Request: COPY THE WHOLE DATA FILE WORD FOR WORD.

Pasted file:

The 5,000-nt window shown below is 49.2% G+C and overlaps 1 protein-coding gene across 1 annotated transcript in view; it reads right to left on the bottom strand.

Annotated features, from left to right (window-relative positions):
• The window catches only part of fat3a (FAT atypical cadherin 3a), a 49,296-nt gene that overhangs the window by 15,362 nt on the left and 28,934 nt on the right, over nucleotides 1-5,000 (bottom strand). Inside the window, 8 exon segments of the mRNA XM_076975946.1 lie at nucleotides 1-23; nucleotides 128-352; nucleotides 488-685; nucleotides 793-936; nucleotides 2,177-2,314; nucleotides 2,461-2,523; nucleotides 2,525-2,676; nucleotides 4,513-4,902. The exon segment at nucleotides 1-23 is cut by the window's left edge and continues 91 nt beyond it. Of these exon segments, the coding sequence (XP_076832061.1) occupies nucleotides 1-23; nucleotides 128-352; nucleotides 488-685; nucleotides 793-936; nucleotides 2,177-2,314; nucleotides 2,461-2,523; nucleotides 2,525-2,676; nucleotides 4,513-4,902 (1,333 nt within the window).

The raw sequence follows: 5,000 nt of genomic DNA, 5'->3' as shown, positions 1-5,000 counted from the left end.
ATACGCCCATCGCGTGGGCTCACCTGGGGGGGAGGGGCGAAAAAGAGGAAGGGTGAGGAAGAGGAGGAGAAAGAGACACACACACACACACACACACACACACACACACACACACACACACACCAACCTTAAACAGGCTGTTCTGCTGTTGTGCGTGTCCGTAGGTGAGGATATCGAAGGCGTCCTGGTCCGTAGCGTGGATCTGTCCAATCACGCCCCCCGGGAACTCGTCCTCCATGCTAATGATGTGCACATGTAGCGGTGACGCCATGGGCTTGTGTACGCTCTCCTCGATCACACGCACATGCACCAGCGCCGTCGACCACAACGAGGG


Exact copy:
The 5,000-nt window shown below is 49.2% G+C and overlaps 1 protein-coding gene across 1 annotated transcript in view; it reads right to left on the bottom strand.

Annotated features, from left to right (window-relative positions):
• The window catches only part of fat3a (FAT atypical cadherin 3a), a 49,296-nt gene that overhangs the window by 15,362 nt on the left and 28,934 nt on the right, over nucleotides 1-5,000 (bottom strand). Inside the window, 8 exon segments of the mRNA XM_076975946.1 lie at nucleotides 1-23; nucleotides 128-352; nucleotides 488-685; nucleotides 793-936; nucleotides 2,177-2,314; nucleotides 2,461-2,523; nucleotides 2,525-2,676; nucleotides 4,513-4,902. The exon segment at nucleotides 1-23 is cut by the window's left edge and continues 91 nt beyond it. Of these exon segments, the coding sequence (XP_076832061.1) occupies nucleotides 1-23; nucleotides 128-352; nucleotides 488-685; nucleotides 793-936; nucleotides 2,177-2,314; nucleotides 2,461-2,523; nucleotides 2,525-2,676; nucleotides 4,513-4,902 (1,333 nt within the window).

The raw sequence follows: 5,000 nt of genomic DNA, 5'->3' as shown, positions 1-5,000 counted from the left end.
ATACGCCCATCGCGTGGGCTCACCTGGGGGGGAGGGGCGAAAAAGAGGAAGGGTGAGGAAGAGGAGGAGAAAGAGACACACACACACACACACACACACACACACACACACACACACACACACCAACCTTAAACAGGCTGTTCTGCTGTTGTGCGTGTCCGTAGGTGAGGATATCGAAGGCGTCCTGGTCCGTAGCGTGGATCTGTCCAATCACGCCCCCCGGGAACTCGTCCTCCATGCTAATGATGTGCACATGTAGCGGTGACGCCATGGGCTTGTGTACGCTCTCCTCGATCACACGCACATGCACCAGCGCCGTCGACCACAACGAGGG